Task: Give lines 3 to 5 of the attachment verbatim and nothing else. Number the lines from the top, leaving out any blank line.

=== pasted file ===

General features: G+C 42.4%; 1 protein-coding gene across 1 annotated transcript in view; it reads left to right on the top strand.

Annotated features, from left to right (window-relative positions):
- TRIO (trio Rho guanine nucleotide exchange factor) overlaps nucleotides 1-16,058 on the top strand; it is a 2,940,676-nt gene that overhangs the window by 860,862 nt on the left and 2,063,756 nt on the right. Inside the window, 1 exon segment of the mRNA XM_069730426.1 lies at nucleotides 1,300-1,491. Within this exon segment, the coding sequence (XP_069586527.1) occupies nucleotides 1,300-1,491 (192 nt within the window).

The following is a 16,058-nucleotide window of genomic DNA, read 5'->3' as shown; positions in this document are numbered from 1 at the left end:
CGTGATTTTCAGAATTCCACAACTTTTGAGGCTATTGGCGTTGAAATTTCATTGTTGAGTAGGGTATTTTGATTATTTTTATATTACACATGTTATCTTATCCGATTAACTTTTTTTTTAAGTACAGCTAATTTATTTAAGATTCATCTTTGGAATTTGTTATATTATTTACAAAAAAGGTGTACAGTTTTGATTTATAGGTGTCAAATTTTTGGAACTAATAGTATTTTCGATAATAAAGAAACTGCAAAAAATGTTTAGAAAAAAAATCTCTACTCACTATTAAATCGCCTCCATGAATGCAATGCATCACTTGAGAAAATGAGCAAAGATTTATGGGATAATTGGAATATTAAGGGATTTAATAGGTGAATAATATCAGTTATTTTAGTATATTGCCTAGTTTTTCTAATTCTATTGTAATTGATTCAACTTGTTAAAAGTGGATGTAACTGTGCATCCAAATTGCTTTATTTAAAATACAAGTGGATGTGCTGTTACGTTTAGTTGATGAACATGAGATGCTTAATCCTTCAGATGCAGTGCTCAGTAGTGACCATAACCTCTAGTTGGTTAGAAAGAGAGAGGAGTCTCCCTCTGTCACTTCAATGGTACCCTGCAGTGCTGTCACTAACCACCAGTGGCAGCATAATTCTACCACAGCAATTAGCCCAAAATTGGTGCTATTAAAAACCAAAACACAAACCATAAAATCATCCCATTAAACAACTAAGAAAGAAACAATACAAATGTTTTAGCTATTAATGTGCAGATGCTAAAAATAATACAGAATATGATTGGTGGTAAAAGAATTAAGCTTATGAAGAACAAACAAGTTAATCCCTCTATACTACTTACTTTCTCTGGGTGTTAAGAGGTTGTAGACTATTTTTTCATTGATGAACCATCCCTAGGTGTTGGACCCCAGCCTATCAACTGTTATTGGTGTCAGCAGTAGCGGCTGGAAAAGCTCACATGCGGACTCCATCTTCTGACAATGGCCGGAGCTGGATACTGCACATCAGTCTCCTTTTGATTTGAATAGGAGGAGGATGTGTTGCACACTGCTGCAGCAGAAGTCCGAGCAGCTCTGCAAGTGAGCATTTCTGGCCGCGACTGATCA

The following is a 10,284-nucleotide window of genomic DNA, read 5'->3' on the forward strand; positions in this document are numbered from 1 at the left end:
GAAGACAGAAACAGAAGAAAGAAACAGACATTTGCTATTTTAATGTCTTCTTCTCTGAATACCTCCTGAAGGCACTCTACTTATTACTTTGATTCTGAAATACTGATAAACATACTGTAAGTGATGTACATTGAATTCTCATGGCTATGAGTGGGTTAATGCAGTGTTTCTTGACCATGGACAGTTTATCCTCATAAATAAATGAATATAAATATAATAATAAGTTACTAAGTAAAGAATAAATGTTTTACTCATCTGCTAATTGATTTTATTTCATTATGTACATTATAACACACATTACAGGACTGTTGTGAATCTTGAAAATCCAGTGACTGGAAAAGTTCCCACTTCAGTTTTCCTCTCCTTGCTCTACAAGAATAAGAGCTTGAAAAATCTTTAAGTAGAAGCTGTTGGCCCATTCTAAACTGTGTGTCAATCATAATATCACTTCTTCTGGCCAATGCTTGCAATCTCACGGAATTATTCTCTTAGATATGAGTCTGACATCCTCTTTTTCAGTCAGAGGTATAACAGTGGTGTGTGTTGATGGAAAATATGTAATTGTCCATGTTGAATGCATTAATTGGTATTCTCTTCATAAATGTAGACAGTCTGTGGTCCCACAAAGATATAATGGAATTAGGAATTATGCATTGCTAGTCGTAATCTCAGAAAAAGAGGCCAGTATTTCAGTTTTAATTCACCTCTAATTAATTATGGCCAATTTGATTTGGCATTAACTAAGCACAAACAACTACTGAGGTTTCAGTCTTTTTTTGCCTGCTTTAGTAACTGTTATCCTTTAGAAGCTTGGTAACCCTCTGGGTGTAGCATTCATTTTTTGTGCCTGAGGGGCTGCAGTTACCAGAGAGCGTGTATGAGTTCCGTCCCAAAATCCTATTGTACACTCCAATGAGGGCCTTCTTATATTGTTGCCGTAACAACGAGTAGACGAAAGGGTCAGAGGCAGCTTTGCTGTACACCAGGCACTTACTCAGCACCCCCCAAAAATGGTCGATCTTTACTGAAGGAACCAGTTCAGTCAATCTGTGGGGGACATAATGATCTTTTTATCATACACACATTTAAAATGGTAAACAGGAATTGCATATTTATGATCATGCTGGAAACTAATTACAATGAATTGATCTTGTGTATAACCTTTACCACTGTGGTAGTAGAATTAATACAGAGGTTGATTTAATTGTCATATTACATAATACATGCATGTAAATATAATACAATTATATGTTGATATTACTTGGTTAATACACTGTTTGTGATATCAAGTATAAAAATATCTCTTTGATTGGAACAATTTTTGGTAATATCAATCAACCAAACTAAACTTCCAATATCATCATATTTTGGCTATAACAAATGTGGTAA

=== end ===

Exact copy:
- TRIO (trio Rho guanine nucleotide exchange factor) overlaps nucleotides 1-16,058 on the top strand; it is a 2,940,676-nt gene that overhangs the window by 860,862 nt on the left and 2,063,756 nt on the right. Inside the window, 1 exon segment of the mRNA XM_069730426.1 lies at nucleotides 1,300-1,491. Within this exon segment, the coding sequence (XP_069586527.1) occupies nucleotides 1,300-1,491 (192 nt within the window).

The following is a 16,058-nucleotide window of genomic DNA, read 5'->3' as shown; positions in this document are numbered from 1 at the left end:
CGTGATTTTCAGAATTCCACAACTTTTGAGGCTATTGGCGTTGAAATTTCATTGTTGAGTAGGGTATTTTGATTATTTTTATATTACACATGTTATCTTATCCGATTAACTTTTTTTTTAAGTACAGCTAATTTATTTAAGATTCATCTTTGGAATTTGTTATATTATTTACAAAAAAGGTGTACAGTTTTGATTTATAGGTGTCAAATTTTTGGAACTAATAGTATTTTCGATAATAAAGAAACTGCAAAAAATGTTTAGAAAAAAAATCTCTACTCACTATTAAATCGCCTCCATGAATGCAATGCATCACTTGAGAAAATGAGCAAAGATTTATGGGATAATTGGAATATTAAGGGATTTAATAGGTGAATAATATCAGTTATTTTAGTATATTGCCTAGTTTTTCTAATTCTATTGTAATTGATTCAACTTGTTAAAAGTGGATGTAACTGTGCATCCAAATTGCTTTATTTAAAATACAAGTGGATGTGCTGTTACGTTTAGTTGATGAACATGAGATGCTTAATCCTTCAGATGCAGTGCTCAGTAGTGACCATAACCTCTAGTTGGTTAGAAAGAGAGAGGAGTCTCCCTCTGTCACTTCAATGGTACCCTGCAGTGCTGTCACTAACCACCAGTGGCAGCATAATTCTACCACAGCAATTAGCCCAAAATTGGTGCTATTAAAAACCAAAACACAAACCATAAAATCATCCCATTAAACAACTAAGAAAGAAACAATACAAATGTTTTAGCTATTAATGTGCAGATGCTAAAAATAATACAGAATATGATTGGTGGTAAAAGAATTAAGCTTATGAAGAACAAACAAGTTAATCCCTCTATACTACTTACTTTCTCTGGGTGTTAAGAGGTTGTAGACTATTTTTTCATTGATGAACCATCCCTAGGTGTTGGACCCCAGCCTATCAACTGTTATTGGTGTCAGCAGTAGCGGCTGGAAAAGCTCACATGCGGACTCCATCTTCTGACAATGGCCGGAGCTGGATACTGCACATCAGTCTCCTTTTGATTTGAATAGGAGGAGGATGTGTTGCACACTGCTGCAGCAGAAGTCCGAGCAGCTCTGCAAGTGAGCATTTCTGGCCGCGACTGATCA